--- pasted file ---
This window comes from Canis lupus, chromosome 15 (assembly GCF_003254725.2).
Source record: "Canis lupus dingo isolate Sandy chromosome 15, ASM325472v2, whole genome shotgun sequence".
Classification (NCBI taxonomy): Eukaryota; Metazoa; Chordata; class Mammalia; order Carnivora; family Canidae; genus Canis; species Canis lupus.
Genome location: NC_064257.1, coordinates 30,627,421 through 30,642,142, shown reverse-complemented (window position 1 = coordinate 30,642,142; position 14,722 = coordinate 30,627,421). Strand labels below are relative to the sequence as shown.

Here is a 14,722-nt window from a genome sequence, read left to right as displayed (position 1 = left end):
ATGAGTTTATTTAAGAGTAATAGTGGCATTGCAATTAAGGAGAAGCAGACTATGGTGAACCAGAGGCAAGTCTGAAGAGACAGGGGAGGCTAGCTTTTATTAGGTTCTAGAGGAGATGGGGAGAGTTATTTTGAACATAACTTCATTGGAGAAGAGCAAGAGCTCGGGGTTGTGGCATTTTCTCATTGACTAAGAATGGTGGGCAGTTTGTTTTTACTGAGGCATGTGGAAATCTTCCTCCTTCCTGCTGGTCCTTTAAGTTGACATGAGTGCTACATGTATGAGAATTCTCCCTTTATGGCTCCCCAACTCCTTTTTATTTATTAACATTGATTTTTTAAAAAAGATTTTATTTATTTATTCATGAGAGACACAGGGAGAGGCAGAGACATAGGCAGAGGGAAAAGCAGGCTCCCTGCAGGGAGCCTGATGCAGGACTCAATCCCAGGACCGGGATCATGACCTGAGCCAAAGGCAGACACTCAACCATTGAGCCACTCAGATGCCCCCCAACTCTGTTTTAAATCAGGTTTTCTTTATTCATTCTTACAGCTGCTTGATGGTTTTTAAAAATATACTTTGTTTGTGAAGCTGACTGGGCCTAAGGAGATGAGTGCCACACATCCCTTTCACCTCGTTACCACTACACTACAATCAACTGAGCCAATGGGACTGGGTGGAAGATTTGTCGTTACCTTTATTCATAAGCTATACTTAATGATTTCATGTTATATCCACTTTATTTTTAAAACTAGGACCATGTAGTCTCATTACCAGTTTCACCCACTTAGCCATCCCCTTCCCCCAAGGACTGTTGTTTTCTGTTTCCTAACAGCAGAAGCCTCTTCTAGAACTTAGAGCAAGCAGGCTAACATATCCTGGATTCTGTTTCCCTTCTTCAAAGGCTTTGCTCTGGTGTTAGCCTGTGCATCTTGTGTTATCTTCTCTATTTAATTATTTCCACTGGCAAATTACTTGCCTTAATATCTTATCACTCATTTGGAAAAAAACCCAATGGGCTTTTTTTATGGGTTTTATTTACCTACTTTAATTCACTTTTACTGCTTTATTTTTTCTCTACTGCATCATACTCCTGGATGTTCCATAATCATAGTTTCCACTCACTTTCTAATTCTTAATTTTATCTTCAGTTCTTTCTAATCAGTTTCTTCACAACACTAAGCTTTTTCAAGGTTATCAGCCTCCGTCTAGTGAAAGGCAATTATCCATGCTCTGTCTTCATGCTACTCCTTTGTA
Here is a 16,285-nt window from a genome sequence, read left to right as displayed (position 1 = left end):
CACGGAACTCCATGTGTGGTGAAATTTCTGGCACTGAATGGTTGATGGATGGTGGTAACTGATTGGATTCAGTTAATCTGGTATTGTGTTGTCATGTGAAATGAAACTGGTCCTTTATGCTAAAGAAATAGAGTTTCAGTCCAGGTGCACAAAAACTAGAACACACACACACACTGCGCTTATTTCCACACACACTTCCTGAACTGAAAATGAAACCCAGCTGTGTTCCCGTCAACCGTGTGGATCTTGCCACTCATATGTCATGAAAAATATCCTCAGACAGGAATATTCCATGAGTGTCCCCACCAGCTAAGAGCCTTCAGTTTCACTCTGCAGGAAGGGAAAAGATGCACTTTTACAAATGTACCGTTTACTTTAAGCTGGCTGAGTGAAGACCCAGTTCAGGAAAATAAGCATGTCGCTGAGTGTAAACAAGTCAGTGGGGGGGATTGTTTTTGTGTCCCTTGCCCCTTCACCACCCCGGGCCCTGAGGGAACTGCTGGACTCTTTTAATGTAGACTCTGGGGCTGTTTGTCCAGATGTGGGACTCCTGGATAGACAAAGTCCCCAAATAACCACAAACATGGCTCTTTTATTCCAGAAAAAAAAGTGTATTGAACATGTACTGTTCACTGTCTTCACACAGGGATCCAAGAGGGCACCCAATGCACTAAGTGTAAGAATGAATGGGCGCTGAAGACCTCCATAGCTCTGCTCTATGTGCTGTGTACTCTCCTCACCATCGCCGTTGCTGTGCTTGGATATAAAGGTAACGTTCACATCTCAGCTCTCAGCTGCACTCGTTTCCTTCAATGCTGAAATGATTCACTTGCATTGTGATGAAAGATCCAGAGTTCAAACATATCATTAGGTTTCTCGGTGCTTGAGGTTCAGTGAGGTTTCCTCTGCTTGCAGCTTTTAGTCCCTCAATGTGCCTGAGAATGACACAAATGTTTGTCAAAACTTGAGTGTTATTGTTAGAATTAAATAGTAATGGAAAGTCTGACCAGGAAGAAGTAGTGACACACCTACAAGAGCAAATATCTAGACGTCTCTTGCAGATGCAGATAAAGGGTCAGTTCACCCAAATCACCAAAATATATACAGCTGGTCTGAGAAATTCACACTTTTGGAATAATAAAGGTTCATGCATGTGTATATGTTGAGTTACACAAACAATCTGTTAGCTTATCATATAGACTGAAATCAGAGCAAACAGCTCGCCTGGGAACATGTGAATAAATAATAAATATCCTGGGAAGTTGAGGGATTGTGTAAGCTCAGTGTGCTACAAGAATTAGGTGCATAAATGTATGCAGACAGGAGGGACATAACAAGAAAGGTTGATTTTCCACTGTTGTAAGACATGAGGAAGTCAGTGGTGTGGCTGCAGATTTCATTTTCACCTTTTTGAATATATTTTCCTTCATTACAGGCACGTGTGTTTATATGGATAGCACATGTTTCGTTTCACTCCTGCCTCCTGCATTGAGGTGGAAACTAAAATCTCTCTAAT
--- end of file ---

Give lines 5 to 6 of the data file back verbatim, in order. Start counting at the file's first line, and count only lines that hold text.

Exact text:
Here is a 14,722-nt window from a genome sequence, read left to right as displayed (position 1 = left end):
ATGAGTTTATTTAAGAGTAATAGTGGCATTGCAATTAAGGAGAAGCAGACTATGGTGAACCAGAGGCAAGTCTGAAGAGACAGGGGAGGCTAGCTTTTATTAGGTTCTAGAGGAGATGGGGAGAGTTATTTTGAACATAACTTCATTGGAGAAGAGCAAGAGCTCGGGGTTGTGGCATTTTCTCATTGACTAAGAATGGTGGGCAGTTTGTTTTTACTGAGGCATGTGGAAATCTTCCTCCTTCCTGCTGGTCCTTTAAGTTGACATGAGTGCTACATGTATGAGAATTCTCCCTTTATGGCTCCCCAACTCCTTTTTATTTATTAACATTGATTTTTTAAAAAAGATTTTATTTATTTATTCATGAGAGACACAGGGAGAGGCAGAGACATAGGCAGAGGGAAAAGCAGGCTCCCTGCAGGGAGCCTGATGCAGGACTCAATCCCAGGACCGGGATCATGACCTGAGCCAAAGGCAGACACTCAACCATTGAGCCACTCAGATGCCCCCCAACTCTGTTTTAAATCAGGTTTTCTTTATTCATTCTTACAGCTGCTTGATGGTTTTTAAAAATATACTTTGTTTGTGAAGCTGACTGGGCCTAAGGAGATGAGTGCCACACATCCCTTTCACCTCGTTACCACTACACTACAATCAACTGAGCCAATGGGACTGGGTGGAAGATTTGTCGTTACCTTTATTCATAAGCTATACTTAATGATTTCATGTTATATCCACTTTATTTTTAAAACTAGGACCATGTAGTCTCATTACCAGTTTCACCCACTTAGCCATCCCCTTCCCCCAAGGACTGTTGTTTTCTGTTTCCTAACAGCAGAAGCCTCTTCTAGAACTTAGAGCAAGCAGGCTAACATATCCTGGATTCTGTTTCCCTTCTTCAAAGGCTTTGCTCTGGTGTTAGCCTGTGCATCTTGTGTTATCTTCTCTATTTAATTATTTCCACTGGCAAATTACTTGCCTTAATATCTTATCACTCATTTGGAAAAAAACCCAATGGGCTTTTTTTATGGGTTTTATTTACCTACTTTAATTCACTTTTACTGCTTTATTTTTTCTCTACTGCATCATACTCCTGGATGTTCCATAATCATAGTTTCCACTCACTTTCTAATTCTTAATTTTATCTTCAGTTCTTTCTAATCAGTTTCTTCACAACACTAAGCTTTTTCAAGGTTATCAGCCTCCGTCTAGTGAAAGGCAATTATCCATGCTCTGTCTTCATGCTACTCCTTTGTA